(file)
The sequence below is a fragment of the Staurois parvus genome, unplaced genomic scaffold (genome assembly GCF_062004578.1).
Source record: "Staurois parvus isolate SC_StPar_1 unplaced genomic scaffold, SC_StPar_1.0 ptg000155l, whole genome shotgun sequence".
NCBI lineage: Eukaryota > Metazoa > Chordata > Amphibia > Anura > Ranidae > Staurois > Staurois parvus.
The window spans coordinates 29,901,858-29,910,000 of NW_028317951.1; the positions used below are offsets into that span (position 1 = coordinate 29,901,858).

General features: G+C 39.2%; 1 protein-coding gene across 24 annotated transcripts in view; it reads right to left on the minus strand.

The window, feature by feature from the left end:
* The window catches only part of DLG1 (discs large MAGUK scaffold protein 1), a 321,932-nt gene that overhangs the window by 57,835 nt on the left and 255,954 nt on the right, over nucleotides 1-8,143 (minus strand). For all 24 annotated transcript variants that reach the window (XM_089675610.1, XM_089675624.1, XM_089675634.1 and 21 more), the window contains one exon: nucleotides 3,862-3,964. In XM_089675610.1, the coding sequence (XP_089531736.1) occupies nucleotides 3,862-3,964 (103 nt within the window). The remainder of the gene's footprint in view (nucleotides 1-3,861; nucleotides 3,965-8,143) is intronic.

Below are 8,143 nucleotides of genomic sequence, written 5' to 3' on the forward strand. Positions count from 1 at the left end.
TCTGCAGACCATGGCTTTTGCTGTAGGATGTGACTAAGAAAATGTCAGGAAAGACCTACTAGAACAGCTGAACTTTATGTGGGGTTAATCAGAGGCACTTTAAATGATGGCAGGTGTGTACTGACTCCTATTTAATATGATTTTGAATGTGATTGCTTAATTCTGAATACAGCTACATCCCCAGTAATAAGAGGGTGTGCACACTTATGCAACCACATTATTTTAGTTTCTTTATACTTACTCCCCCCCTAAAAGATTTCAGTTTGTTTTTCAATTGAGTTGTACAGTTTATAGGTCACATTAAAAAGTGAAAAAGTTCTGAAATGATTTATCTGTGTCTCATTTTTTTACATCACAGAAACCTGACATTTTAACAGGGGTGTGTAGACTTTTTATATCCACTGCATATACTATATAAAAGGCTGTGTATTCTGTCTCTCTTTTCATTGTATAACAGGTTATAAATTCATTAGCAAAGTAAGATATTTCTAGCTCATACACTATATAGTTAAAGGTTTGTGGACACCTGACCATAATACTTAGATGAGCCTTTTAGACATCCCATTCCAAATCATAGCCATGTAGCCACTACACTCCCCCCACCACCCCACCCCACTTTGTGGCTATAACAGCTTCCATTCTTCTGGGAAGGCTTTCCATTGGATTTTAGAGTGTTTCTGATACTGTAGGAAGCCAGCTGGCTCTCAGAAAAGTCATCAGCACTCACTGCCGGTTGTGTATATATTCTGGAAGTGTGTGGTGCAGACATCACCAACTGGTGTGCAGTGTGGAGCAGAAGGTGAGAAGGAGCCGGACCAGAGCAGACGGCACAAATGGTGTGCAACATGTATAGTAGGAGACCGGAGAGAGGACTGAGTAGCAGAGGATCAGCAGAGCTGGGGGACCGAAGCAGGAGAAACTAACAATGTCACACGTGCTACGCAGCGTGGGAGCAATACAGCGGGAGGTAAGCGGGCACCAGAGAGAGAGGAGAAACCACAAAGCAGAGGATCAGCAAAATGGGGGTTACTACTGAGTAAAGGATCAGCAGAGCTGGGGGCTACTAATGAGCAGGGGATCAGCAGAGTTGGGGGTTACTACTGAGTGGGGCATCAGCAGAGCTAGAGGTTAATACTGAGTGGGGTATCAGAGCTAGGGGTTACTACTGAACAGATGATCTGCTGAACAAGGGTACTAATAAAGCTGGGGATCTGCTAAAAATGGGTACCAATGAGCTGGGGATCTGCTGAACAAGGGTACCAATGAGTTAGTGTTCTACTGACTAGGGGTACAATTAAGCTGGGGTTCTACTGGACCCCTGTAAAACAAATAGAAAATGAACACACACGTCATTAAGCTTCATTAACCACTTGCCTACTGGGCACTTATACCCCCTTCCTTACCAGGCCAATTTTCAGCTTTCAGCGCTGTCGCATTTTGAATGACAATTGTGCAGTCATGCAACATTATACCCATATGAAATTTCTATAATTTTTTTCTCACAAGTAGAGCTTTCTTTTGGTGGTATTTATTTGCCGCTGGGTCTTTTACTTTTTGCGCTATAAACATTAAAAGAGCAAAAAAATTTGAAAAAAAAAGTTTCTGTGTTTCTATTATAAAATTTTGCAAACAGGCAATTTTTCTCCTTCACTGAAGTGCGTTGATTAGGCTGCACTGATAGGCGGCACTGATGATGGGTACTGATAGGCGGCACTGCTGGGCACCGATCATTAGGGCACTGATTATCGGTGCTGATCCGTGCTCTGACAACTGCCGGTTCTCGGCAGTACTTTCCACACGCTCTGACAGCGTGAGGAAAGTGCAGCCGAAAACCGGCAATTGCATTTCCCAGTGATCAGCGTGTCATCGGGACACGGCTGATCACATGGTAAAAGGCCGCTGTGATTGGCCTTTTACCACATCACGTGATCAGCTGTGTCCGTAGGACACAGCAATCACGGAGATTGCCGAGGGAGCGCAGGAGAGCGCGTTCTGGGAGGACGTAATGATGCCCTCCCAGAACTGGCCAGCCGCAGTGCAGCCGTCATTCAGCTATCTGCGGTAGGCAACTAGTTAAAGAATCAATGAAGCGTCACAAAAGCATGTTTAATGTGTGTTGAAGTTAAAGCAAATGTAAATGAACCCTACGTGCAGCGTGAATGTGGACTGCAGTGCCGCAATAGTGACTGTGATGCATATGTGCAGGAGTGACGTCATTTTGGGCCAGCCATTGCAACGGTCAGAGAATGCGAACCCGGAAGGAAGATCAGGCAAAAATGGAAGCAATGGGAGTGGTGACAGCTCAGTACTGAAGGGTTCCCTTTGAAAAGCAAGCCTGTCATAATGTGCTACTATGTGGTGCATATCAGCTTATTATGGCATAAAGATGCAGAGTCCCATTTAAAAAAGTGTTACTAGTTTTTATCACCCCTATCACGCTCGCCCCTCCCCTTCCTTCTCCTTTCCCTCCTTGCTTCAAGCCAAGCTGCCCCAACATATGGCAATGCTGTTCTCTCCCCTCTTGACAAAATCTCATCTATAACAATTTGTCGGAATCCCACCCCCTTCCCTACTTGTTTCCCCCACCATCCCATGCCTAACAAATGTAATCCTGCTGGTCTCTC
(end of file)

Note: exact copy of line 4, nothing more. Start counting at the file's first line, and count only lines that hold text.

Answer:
The window spans coordinates 29,901,858-29,910,000 of NW_028317951.1; the positions used below are offsets into that span (position 1 = coordinate 29,901,858).